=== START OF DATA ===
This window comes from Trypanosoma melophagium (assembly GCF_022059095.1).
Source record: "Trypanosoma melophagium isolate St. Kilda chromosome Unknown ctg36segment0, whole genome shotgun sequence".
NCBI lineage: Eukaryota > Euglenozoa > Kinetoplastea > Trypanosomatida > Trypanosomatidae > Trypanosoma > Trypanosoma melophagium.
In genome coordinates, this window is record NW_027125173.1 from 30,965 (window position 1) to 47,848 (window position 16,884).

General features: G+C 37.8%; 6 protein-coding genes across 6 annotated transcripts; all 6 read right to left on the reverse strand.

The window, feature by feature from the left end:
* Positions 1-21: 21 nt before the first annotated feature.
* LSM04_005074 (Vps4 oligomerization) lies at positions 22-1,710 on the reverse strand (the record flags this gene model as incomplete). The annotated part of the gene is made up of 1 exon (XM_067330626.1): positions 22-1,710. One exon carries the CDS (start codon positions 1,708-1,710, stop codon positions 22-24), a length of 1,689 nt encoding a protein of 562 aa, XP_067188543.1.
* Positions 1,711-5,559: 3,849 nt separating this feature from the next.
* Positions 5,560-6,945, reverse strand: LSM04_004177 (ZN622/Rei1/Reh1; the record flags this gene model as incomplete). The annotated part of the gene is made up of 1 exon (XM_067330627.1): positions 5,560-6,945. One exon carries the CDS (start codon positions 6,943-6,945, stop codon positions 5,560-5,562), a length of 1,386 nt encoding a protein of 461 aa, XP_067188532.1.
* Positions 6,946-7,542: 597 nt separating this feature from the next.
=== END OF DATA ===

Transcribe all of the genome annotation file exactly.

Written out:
This window comes from Trypanosoma melophagium (assembly GCF_022059095.1).
Source record: "Trypanosoma melophagium isolate St. Kilda chromosome Unknown ctg36segment0, whole genome shotgun sequence".
NCBI lineage: Eukaryota > Euglenozoa > Kinetoplastea > Trypanosomatida > Trypanosomatidae > Trypanosoma > Trypanosoma melophagium.
In genome coordinates, this window is record NW_027125173.1 from 30,965 (window position 1) to 47,848 (window position 16,884).

General features: G+C 37.8%; 6 protein-coding genes across 6 annotated transcripts; all 6 read right to left on the reverse strand.

The window, feature by feature from the left end:
* Positions 1-21: 21 nt before the first annotated feature.
* LSM04_005074 (Vps4 oligomerization) lies at positions 22-1,710 on the reverse strand (the record flags this gene model as incomplete). The annotated part of the gene is made up of 1 exon (XM_067330626.1): positions 22-1,710. One exon carries the CDS (start codon positions 1,708-1,710, stop codon positions 22-24), a length of 1,689 nt encoding a protein of 562 aa, XP_067188543.1.
* Positions 1,711-5,559: 3,849 nt separating this feature from the next.
* Positions 5,560-6,945, reverse strand: LSM04_004177 (ZN622/Rei1/Reh1; the record flags this gene model as incomplete). The annotated part of the gene is made up of 1 exon (XM_067330627.1): positions 5,560-6,945. One exon carries the CDS (start codon positions 6,943-6,945, stop codon positions 5,560-5,562), a length of 1,386 nt encoding a protein of 461 aa, XP_067188532.1.
* Positions 6,946-7,542: 597 nt separating this feature from the next.